(v) Fraud of an egregious nature which would vitiate the very foundation of such a Bank Guarantee or Letter of Credit and the beneficiary seeks to take advantage of the situation.

(vi) Allowing encashment of an unconditional Bank Guarantee or a Letter of Credit would result in irretrievable harm or injustice to one of the parties concerned.”

16. A plain reading of the plaint does not indicate that there was any allegation of fraud that vitiates the contract between the parties. The only averment of fraud made by SIL is in paragraph 31 of its plaint which reads as under:

“31. In view of the above, it is submitted that the Plaintiff has special equities in its favour to restrain the Defendant No. 1 from invoking the bank guarantees. The act of invoking and encashing the bank guarantees would result in fraud being committed on the Plaintiff by the Defendant No. 1 and also irretrievable injustice, especially in view of the prevailing situation due to the pandemic.”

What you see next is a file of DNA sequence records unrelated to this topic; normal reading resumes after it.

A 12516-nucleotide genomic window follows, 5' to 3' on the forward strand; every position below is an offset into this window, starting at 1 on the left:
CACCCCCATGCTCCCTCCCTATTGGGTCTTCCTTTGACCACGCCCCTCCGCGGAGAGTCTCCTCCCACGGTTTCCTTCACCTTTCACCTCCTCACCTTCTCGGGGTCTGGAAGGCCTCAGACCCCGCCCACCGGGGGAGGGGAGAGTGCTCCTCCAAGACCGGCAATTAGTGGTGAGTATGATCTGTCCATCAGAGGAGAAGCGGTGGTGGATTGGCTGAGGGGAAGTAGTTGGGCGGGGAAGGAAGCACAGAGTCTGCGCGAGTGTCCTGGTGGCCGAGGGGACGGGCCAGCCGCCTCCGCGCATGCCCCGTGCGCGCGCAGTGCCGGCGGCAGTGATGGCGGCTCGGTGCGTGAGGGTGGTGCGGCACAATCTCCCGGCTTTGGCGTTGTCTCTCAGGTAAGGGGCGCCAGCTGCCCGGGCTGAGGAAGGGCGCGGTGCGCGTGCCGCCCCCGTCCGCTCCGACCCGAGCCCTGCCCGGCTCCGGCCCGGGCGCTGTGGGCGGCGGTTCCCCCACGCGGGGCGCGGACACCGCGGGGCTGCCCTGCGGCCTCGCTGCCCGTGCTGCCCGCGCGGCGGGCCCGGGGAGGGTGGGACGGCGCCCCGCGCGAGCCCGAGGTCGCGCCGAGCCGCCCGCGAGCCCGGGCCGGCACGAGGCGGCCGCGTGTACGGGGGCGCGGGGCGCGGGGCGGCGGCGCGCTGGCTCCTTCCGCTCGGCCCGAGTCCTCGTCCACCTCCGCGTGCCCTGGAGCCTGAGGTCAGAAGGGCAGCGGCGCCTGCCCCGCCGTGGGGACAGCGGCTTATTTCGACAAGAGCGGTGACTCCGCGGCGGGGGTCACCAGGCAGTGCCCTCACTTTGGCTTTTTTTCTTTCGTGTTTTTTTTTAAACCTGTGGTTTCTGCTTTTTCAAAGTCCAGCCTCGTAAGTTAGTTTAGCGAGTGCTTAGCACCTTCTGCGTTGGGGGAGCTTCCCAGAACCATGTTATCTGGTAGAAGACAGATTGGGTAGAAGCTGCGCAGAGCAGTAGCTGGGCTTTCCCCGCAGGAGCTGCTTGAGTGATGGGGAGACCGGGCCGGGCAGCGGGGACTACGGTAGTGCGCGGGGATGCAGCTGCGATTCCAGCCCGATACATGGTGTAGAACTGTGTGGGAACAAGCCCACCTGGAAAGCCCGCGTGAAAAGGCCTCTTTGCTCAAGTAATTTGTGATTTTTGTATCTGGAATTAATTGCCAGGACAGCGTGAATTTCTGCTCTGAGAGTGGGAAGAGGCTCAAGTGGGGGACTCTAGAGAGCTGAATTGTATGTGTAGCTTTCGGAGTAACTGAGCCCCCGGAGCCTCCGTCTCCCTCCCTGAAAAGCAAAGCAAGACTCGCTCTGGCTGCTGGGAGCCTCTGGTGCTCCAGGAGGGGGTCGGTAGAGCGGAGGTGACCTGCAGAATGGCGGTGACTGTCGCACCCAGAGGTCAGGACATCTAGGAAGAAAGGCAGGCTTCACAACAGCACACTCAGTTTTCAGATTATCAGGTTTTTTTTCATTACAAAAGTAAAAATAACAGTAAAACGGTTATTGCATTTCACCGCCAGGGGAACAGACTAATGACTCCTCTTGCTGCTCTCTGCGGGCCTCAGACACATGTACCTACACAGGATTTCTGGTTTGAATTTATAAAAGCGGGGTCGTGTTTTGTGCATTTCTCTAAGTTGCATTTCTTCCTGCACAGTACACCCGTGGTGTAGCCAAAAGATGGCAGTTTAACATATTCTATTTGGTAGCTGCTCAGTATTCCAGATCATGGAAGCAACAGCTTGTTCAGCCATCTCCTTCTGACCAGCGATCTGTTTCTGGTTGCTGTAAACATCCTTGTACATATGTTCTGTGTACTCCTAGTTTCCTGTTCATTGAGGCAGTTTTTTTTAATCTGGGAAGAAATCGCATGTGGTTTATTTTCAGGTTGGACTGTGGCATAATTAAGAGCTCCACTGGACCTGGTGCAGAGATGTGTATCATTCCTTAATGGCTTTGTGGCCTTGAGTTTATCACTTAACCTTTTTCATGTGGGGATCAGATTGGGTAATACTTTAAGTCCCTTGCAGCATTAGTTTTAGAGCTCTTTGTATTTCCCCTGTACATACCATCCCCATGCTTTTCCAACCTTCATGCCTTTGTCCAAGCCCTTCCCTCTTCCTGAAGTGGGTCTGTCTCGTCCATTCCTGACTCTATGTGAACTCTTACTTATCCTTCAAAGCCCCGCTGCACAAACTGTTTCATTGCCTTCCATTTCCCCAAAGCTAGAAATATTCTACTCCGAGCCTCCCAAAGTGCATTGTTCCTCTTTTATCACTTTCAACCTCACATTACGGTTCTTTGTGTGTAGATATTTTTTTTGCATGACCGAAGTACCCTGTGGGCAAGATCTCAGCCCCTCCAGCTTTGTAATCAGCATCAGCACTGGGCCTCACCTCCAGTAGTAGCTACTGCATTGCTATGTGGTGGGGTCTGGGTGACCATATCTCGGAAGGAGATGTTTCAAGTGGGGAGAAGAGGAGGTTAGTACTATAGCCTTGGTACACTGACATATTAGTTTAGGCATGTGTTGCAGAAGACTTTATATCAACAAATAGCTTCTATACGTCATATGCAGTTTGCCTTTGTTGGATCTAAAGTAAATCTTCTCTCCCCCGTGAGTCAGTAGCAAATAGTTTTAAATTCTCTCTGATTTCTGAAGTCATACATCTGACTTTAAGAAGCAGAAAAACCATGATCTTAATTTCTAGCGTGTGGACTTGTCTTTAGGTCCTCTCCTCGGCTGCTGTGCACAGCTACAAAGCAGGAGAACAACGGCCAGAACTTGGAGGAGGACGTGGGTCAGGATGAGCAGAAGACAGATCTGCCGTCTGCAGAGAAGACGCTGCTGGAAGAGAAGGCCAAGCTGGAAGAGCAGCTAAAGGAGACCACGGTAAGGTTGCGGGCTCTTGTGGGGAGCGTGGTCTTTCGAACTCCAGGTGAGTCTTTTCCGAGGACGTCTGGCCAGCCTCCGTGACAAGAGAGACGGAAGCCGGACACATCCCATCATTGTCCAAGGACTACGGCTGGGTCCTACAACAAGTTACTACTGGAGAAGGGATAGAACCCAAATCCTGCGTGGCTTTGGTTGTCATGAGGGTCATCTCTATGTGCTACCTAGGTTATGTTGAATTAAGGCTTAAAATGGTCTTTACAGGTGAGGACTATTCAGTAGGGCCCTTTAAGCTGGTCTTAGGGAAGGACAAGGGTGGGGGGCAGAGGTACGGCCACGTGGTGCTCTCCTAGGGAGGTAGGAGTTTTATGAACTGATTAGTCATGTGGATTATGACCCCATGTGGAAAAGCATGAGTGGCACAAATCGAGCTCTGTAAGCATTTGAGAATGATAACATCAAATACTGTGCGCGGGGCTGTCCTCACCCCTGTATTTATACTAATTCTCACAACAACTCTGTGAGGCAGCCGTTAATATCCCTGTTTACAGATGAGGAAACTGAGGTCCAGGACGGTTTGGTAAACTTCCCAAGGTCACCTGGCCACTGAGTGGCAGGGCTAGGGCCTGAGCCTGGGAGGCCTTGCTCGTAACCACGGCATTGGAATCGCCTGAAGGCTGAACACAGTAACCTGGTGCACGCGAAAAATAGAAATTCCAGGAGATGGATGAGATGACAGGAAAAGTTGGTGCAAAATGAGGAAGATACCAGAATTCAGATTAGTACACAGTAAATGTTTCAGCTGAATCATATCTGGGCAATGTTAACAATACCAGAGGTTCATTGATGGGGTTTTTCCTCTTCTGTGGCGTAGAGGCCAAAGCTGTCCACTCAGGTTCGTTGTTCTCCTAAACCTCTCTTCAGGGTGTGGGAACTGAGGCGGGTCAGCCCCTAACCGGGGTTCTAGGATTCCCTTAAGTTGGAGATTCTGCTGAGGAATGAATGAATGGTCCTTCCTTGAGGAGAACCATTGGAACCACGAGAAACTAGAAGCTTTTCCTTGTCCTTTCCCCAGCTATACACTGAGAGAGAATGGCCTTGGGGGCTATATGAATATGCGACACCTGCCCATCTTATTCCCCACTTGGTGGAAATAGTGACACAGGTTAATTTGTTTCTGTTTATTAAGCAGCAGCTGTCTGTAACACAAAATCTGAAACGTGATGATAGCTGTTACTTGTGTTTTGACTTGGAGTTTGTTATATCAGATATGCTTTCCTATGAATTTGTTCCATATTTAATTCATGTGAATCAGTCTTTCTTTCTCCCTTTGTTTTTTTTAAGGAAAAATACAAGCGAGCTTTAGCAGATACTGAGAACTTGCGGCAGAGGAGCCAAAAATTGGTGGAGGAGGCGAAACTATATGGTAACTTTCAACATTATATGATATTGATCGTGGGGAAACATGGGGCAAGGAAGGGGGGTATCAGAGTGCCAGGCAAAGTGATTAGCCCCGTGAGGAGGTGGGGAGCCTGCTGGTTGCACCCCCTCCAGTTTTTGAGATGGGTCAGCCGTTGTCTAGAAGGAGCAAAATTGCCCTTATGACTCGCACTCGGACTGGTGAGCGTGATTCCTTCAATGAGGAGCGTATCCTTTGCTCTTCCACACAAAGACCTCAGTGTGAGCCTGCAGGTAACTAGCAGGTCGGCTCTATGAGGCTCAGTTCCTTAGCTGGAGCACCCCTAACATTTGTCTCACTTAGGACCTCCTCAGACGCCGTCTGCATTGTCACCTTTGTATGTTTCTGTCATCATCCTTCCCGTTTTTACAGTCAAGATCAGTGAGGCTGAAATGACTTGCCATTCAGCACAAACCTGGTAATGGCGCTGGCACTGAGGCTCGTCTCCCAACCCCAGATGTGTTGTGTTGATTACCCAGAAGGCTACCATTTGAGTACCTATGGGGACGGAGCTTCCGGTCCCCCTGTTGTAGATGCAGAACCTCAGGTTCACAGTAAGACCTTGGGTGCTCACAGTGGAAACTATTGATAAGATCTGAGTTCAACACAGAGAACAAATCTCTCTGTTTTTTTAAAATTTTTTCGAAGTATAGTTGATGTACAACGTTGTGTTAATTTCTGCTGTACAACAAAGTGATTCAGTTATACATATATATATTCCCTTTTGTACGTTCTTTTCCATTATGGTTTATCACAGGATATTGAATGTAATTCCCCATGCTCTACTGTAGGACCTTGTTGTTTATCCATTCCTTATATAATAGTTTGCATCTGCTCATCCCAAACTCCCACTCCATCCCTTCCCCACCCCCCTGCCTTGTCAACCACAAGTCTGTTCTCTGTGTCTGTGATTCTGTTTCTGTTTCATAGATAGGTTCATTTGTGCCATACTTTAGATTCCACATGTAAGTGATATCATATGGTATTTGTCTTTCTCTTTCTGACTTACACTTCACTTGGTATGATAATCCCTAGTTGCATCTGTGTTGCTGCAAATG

17. A plain reading of the above clearly indicates that there is no allegation that the contract between the parties is vitiated by fraud. The only allegation is that invocation of the bank guarantee would result in a fraud. This is not a ground for interdicting an unconditional bank guarantee. In absence of SIL establishing any fraud of an egregious nature, the question of interdicting an unconditional bank guarantee does not arise.

18. Financial difficulties due to the outbreak of Covid-19 do not give rise to any special equities to interdict an unconditional bank guarantee. More importantly, special equities are not an independent ground for seeking interdiction of the bank guarantee. In Consortium of Deepak Cable India Limited & Abir Infrastructure Private Limited (Dcil-Aipl) Thr Abir v. Teestavalley Power Transmission Limited: 2014 SCC Online Del 4741, this Court had held as under: -